2. Choices. As a little kid you often got to choose - your library book, your reading buddy, your activity, the subject of your drawing. People tend to choose things that interest them and interesting things are engaging. How often do we let older students choose?
  3. Play. Elementary teachers can make a game out of almost anything - and make just about every task feel like play. The older we get, the less we get to play and more we have to work. Just why is that? Gamification is a fancy term for putting play back into the curriculum. Look it up.
  4. Naps. Most adolescents I know are tired - and not because they've been up all night texting. (Well, maybe that's part of it.) We've long known that teens do better when school starts later in the morning. Tired people have a tough time staying engaged.
  5. To go outside. The best learning takes place in the "real world" not in the classroom. Whether it is studying bugs and leaves in first grade, marching with the band in junior high, or doing service learning as seniors, we all are more interested when it is the real world with which we are dealing.
  6. Colors. A blank sheet of construction paper and some crayolas have always let young learners be creative. Creativity is inherently engaging. What's the high school classroom's equivilant to scissors and paste?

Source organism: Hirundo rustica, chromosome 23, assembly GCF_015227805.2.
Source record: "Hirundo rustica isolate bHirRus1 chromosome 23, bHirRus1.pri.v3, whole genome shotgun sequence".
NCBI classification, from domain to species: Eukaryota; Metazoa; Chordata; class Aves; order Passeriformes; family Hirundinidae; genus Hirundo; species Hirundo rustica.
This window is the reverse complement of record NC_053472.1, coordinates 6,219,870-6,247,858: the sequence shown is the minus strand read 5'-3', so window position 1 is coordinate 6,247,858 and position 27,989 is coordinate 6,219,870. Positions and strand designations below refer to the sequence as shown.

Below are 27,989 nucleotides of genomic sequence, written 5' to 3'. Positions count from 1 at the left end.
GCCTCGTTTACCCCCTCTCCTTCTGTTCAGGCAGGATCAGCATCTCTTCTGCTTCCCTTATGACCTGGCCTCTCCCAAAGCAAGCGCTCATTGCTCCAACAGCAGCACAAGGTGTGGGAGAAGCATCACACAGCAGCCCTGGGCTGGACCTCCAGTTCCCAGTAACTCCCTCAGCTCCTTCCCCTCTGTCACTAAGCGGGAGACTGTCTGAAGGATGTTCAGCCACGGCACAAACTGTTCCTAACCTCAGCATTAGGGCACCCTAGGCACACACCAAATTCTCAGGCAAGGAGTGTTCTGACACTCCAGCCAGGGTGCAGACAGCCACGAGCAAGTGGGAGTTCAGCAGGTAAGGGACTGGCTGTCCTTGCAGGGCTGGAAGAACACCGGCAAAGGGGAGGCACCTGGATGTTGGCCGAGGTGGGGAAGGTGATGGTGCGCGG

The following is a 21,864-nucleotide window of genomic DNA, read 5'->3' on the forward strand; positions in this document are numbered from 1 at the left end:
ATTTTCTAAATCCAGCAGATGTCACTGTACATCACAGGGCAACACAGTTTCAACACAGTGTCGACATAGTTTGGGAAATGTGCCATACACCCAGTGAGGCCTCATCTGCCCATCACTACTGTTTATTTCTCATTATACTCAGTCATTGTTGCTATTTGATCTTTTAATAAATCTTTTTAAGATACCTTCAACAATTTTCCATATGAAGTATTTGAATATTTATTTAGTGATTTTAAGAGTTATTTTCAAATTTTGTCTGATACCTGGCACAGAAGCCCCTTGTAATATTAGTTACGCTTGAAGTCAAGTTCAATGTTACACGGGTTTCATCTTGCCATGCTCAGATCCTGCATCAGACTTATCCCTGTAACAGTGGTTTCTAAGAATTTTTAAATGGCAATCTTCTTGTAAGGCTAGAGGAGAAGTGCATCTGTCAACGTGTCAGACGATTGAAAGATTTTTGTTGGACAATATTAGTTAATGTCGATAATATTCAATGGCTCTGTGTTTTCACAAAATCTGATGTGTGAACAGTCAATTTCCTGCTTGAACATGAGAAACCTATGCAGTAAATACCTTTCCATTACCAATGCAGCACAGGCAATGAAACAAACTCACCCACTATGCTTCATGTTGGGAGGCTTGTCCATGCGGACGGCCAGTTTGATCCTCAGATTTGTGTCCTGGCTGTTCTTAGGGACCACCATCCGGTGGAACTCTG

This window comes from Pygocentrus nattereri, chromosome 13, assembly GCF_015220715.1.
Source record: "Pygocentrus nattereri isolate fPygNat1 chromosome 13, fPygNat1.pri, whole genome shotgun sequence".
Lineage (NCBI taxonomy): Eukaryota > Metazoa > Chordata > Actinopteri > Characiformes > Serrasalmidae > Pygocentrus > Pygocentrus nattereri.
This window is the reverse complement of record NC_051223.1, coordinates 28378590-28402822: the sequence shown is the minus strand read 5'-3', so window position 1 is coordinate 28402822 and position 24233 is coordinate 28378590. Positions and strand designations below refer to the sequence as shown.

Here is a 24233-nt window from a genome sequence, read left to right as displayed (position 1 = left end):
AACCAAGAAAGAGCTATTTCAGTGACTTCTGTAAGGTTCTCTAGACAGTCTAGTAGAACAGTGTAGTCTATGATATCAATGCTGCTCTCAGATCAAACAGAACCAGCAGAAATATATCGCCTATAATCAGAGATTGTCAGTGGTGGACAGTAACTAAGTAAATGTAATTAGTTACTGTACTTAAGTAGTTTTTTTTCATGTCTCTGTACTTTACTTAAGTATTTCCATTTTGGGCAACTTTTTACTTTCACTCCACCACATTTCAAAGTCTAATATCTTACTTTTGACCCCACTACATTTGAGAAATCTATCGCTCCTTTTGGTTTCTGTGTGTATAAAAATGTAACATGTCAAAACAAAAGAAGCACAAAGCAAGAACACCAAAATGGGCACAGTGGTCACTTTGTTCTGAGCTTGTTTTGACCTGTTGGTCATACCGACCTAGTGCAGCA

7. To do it together. Reading groups. Play groups. Science groups. It's better with other kids. Social learners are engaged learners.
  8. Reading for enjoyment. Our elementary teachers and librarians want us to practice reading so much they let us read what we like! Do our secondary teachers want us to write so much, know so much, experiment so much, and solve problems so much that we get to do it for enjoyment?
  9. Learning that's important. Nobody needs to convince a little kid that learning to read, to add and subtract, or to know about firemen is important. And that you should pay attention when being taught these things. Calculus, world history, the Romantic poets, the atomic structure of non-metals, not so much. If you can't convince me what you are teaching should be important to me, teach something that is.
  10. Care. OK, this should have been the first one. I really believe a lot little kids are engaged because they know someone cares that they are. Yeah, the littlies are cute and cuddly and all that, but the gangly, awkward, homely teens need to know adults care too. When someone else is paying attention to you, you pay more attention yourself.

There you are - 10 simple steps to keep the engagement level from tanking.

 Orignal post: January 22, 2013